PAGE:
Regional Reviews: Boston
Most theatre companies are considered bold and edgy when they occasionally stray from the endless succession of Shakespeare and Ibsen revivals to venture into the untested waters of new works. How ironic it is that The SpeakEasy Stage Company, Boston's company so known for "staging Boston premieres" that the phrase is part of their logo, has chosen to inaugurate their new home in the Nancy and Edward Roberts Studio Theatre in the Stanford Calderwood Pavilion at the Boston Center for the Arts (say that one five times fast!) by making the bold and edgy choice of a revival! Of course, Sondheim and Furth's Company certainly isn't seen as often as Hamlet, but the obvious question everyone is asking is ... why?
In the show's program booklet, director Paul Daigneault suggests the time is right for Company, both because the new theatre offers physical resources necessary for the show that were previously unavailable to the SpeakEasy, and because the definition of marriage is such a hot topic in Massachusetts these days. One can't argue with the former reason - this is certainly the largest production I've seen by the SpeakEasy, with a two-story set, a nine piece band, and an ensemble cast of fourteen, at times all on stage together. But does Company, which had its world premiere in Boston in 1970, really have anything to say about what constitutes a marriage in 2004?
Daigneault tries his best to say it does. Taking advantage of the minimal updating to the script and orchestrations from the 1995 Broadway and West End revivals of the show, Daigneault has chosen to set Company firmly in the present. Eric Levenson's set is a slick, modern structure of chrome and light, juxtaposing a sleek, modern sensibility with a decidedly retro bachelor pad feel. While the disco-style light-up floor panels may hark back to Company's groovy origins, the costumes, designed by Gail Astrid Buckley and ranging from the wives bedecked in current shopping mall chic to a Marta (Sara Chase) dressed like a Britney Spears acolyte, making it clear that this Company takes place now. The actors gamely try to pass off dialogue referring to themselves "getting soused" and being "hopelessly square" as current slang, and they almost succeed. But the mere portability of the show from the 1970s to today does not instantly make it relevant to the politics of today.
Company is often called the first "concept" musical, meaning that it was the first book musical without a narrative through line, blurring the distinction between revue and musical comedy. In practice, this means that the show is presented as a series of vignettes in which Bobby (Michael Mendiola) visits his married friends and goes on dates with three girlfriends of his own. The music sometimes functions as commentary on a scene (e.g., "The Little Things You Do Together" is sung in counterpoint to a scene about a couple dieting and practicing karate together) and sometimes as the main content of the scene (e.g., "Getting Married Today"). It's unclear whether the scenes take place in the order we're seeing them - for example, Paul (David Krinitt) takes part in "Have I Got A Girl For You," lamenting his married state several scenes before he actually gets married - or even if the scenes ever take place at all (the show is framed by a series of scenes taking place at Bobby's surprise 35th birthday party, which all seem to be the same moment played out in different variations).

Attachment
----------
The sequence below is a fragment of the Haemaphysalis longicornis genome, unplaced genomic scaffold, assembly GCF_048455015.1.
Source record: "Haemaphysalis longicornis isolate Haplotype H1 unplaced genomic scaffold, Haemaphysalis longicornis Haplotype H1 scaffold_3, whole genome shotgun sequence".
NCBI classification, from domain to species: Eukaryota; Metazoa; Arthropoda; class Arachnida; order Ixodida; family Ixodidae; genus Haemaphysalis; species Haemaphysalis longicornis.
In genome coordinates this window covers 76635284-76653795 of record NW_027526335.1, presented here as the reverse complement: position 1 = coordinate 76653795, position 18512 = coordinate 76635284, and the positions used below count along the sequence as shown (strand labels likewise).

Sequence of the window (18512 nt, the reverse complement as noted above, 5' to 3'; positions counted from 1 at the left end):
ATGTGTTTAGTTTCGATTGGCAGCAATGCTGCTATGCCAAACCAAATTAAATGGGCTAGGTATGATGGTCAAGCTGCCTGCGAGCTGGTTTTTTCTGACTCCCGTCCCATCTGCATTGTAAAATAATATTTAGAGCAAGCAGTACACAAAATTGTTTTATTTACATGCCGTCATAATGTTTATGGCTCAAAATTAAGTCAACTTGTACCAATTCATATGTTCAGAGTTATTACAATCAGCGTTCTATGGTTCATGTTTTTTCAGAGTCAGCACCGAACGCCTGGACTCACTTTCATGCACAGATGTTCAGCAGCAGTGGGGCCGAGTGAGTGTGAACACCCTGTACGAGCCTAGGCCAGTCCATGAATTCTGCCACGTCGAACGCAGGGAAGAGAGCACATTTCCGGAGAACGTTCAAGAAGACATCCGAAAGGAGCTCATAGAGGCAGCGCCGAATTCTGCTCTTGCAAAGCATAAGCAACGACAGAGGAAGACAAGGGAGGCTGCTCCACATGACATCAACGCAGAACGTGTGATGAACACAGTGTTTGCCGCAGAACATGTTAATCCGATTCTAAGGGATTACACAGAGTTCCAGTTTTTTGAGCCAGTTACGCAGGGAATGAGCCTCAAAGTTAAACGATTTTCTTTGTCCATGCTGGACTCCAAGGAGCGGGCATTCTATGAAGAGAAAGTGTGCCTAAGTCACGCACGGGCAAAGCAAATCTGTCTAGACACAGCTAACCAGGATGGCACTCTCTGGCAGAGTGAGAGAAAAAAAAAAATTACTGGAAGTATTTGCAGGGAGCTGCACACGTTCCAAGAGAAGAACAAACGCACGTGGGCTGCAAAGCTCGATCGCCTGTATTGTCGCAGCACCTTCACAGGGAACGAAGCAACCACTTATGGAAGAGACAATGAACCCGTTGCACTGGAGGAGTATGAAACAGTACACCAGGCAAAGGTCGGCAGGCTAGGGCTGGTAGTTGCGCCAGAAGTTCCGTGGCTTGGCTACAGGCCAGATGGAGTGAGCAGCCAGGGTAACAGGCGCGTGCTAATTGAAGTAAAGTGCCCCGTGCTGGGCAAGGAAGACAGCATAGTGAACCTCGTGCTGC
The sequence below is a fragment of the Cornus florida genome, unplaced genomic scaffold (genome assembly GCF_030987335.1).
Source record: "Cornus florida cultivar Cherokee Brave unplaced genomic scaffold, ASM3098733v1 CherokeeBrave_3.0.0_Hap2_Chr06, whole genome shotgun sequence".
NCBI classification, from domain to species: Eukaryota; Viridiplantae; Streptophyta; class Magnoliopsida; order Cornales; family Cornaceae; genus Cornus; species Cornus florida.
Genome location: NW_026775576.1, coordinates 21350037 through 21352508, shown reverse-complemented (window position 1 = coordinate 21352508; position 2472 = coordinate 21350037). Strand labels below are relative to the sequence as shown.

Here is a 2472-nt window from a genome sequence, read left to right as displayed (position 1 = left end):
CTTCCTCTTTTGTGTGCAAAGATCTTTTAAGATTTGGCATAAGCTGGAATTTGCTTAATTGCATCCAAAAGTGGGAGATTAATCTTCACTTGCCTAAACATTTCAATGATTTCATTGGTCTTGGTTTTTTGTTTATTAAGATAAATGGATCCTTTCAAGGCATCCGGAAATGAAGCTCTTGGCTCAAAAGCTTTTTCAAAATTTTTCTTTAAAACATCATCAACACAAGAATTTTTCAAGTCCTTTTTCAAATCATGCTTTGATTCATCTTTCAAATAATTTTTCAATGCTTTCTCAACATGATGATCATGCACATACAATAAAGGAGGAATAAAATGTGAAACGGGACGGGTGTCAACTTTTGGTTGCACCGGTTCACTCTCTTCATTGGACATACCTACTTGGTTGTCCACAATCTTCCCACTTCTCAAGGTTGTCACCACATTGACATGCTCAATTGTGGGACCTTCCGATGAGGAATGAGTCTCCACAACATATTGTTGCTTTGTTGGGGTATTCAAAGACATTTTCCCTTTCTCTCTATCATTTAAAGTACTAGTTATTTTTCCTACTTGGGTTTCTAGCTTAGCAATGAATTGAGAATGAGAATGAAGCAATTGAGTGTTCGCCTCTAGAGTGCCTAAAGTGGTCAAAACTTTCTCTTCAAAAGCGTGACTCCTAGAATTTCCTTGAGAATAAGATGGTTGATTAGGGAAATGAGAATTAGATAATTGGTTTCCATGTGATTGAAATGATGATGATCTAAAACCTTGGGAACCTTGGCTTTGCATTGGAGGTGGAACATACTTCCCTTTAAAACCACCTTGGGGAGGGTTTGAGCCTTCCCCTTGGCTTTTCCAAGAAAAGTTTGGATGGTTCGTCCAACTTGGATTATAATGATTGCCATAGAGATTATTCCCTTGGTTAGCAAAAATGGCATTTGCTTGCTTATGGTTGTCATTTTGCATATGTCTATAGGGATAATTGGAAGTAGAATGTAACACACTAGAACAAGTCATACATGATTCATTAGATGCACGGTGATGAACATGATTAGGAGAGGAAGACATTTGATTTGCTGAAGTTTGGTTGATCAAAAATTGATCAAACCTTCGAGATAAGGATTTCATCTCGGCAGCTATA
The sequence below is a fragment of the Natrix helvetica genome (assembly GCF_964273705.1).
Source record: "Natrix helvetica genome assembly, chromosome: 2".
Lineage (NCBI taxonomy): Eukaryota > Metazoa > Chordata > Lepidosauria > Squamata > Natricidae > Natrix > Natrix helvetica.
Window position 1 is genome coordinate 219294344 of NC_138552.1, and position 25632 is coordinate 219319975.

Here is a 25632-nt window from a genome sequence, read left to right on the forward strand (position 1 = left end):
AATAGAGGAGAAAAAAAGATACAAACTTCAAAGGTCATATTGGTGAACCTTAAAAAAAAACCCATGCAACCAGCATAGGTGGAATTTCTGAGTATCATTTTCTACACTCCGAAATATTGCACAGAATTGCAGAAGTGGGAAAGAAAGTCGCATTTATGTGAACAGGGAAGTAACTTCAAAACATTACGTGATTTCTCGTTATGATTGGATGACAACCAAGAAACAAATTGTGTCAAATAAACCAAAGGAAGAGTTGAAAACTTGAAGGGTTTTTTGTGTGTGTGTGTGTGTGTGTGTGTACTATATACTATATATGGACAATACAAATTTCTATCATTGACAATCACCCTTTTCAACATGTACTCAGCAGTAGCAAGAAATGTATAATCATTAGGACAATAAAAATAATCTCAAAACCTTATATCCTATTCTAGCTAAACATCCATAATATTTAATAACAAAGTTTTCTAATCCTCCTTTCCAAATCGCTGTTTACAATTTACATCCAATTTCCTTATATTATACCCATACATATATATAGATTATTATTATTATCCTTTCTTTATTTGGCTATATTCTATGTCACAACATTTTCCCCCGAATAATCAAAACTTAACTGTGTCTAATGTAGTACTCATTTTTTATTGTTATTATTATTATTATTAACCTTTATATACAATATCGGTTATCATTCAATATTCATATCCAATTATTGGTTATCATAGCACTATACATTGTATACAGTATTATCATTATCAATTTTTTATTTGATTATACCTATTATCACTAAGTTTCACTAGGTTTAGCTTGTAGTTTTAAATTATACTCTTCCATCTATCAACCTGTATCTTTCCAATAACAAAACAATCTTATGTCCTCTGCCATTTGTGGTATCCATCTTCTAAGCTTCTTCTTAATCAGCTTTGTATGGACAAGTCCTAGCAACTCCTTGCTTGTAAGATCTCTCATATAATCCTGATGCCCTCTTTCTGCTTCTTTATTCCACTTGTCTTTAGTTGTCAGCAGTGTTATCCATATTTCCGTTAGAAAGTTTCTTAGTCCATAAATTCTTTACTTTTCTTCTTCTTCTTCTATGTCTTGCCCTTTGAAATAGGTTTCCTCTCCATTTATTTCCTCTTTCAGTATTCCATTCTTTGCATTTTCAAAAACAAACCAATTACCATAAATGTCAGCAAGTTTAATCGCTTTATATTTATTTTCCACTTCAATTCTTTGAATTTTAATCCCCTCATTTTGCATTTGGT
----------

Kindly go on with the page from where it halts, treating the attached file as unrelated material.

Unfortunately, Company's structure is also its downfall. Without a strong take on the character of Bobby, he becomes a black hole - the large void around which everything else gravitates. And so it is with this production. Michael Mendiola doesn't so much act the part as he does react. He's at his best when he's playing off his compatriots and at a loss when he has his own material to deliver. His singing is considerably better than his dialogue, but by the time Bobby comes to the realization that the give and take of a marriage is part of "Being Alive," I found myself wondering why I care what he thinks.
Luckily, this production does much better for itself even without a strong central figure than one might expect, simply because of the strength of the ensemble. Instead of an exploring Bobby's commitment dilemma, this Company offers a glimpse into the diversity of successful, loving relationships that can fall under the category of marriage. Bobby's presence is almost unnecessary, and as a result, rather than making the statement that marriage relationships are a necessary part of "Being Alive," Daigneault makes the statement that no two marriages will look the same once you look closely enough, but even those that aren't completely satisfying for the partners have a lot to recommend them.
And while this Company may not be completely satisfying for audience members, it too has a lot to recommend it. There are many hilarious scenes, and the musical numbers, under the direction of SpeakEasy vet Paul S. Katz and choreographed by David Conolly, are delightful, from the hoopla of "Side By Side" (complete with party hats and soft shoe) to the tenderness of "Someone is Waiting" (beautifully lit by Karen Perlow). And while you may not leave the theatre any more enlightened about marriage (or about why such a boring man as Bobby has so many friends), you will almost certainly leave having been entertained.
Company in the Nancy and Edward Roberts Studio Theatre in the Stanford Calderwood Pavilion at the Boston Center for the Arts, 527 Tremont St in Boston now through November 13th. Wednesday - Saturday at 8:00pm; Saturdays at 4 pm; Sundays at 3 pm. Tickets range from $30 to $40. For tickets or information, call the Box Office at 617-933-8600 or visit the Calderwood Pavilion box office, 527 Tremont St. or visit one of these websites: www.speakeasystage.com or www.bostontheatrescene.com.
- David Levy